PR’s education policy, he said, would also be aimed at making Malay and Bumiputera graduates in particular more competitive by revamp the system to ensure quality teachers and identification of key subjects for improvement. Another key area Zaid identified for reform if PR came to power was to curb what he said was excessive powers that had been given to government institutions. “A Pakatan Rakyat government must be free and not instil fear in the public. It must have an open attitude and accept criticisms. This can only be done by establishing a free and democratic government,” he said. He singled out the ISA and the Printing Presses and Publications Act for abolition.

Other laws like the Sedition Act and the Official Secrets Act would also have their provisions relaxed in a PR administration, he said. Zaid said widespread reforms were also necessary for the judiciary, police and MACC. “I believe that when Pakatan Rakyat agrees with these basic aims, the confidence of the public will increase. It will ensure the leaders are busy with these aims and have no time to argue over trivial matters,” he said. Zaid said that if PR were to concentrate on such a common platform, the public would no longer perceive the alliance as just an “anti-ISA party” but as a coalition with substance.

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Datuk Seri Anwar Ibrahim today challenged Prime Minister Datuk Seri Najib Razak to decide if he wanted the country to be based on his 1 Malaysia concept or one which promoted a racist agenda. The Opposition Leader, who has been accused by Umno of being a traitor to the Malays, said that Najib had to stop the race rhetoric being employed against him or risk 1 Malaysia becoming cheap propaganda. “On the one hand Datuk Seri Najib talks about 1 Malaysia but at the same time Umno media and supporters were instructed to play up the issue of Malay interests and that I am a traitor to the Malays,” he said.

Umno leaders and Utusan Malaysia have become more strident in their remarks in what is a palpable attempt to shore up its position as the defender of Malay interests. The DAP has been the subject of heavy bombardment of late, with Umno and Utusan accusing the Pakatan Rakyat (PR) party of being anti-Malay and anti-Malay rulers. Last week, Tan Sri Muhyiddin Yassin also accused Datuk Seri Anwar Ibrahim of being a traitor of the Malays, and despite the threat of a RM100 million lawsuit, the deputy Umno president has refused to retract his remarks or apologise. Anwar said today he had no interest in participating in a personal dispute with the deputy prime minister and wanted to instead engage in terms of policies.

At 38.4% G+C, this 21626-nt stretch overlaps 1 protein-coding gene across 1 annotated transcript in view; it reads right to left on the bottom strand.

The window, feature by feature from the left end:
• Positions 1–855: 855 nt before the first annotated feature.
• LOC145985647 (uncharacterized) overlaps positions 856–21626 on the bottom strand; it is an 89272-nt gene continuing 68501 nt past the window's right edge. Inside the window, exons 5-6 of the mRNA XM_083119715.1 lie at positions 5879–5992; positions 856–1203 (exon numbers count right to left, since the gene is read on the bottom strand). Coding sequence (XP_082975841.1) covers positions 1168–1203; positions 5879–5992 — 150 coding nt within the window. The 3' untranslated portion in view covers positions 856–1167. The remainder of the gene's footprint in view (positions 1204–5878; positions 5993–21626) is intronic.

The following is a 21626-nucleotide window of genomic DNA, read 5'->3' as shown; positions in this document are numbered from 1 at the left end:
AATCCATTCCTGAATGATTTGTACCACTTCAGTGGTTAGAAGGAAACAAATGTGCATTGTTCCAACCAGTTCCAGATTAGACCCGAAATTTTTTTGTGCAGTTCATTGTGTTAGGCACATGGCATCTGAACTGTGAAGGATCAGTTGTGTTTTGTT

He said that this was not the first time that Umno had tried to target him and believes that this new attempt to discredit him is clear evidence that Umno was desperate. “I did not surrender billions of ringgit worth of property to big gaming tycoons, mountains and hills and islands. I did not take Bumiputera shares and contracts to enrich my family. Let Umno leaders therefore explain,” he said.

Anwar stressed that the issue of his alleged betrayal would not derail him from fighting for the poor Malays and against the Malay leaders who are “exorbitantly wealthy and use racial issues to protect their interests.” “UMNO’s continued betrayal of the people goes on with scandals of misappropriation of public funds in the name of weapons commission, abuse of contracts and licenses which were meant for Bumiputeras but subsequently usurped by Umno’s families and cronies,” he said. Anwar explained that Pakatan Rakyat and its leaders are committed to upholding the basic principles under the Federal Constitution which includes Islam’s position as the official religion of Malaysia, as well as the rights and privileges of the Malays and other races.

“We will remain steadfast in our commitment to build a united Malaysia for Malays, Chinese and Indians. I don’t want this new wave of attacks to deflect attention which exposes the true characters of Umno leaders,” he said. Anwar was also bewildered as to why Umno had been adamant in labelling him a traitor and wondered if Umno was trying deflect public attention from the real issues. “What is the intention of playing this up? Was it because of my presence at Teoh Beng Hock’s funeral? Or my exposing of the massive corruption of PKFZ, land scandals, billions of shares squandered by Umno leaders. “They should have answered these questions instead of resorting to such a slanderous and racist propaganda,” he said. Anwar also told reporters that Umno’s slanderous accusations has left his personal security in jeopardy and will hold Umno responsible if anything happened to his family.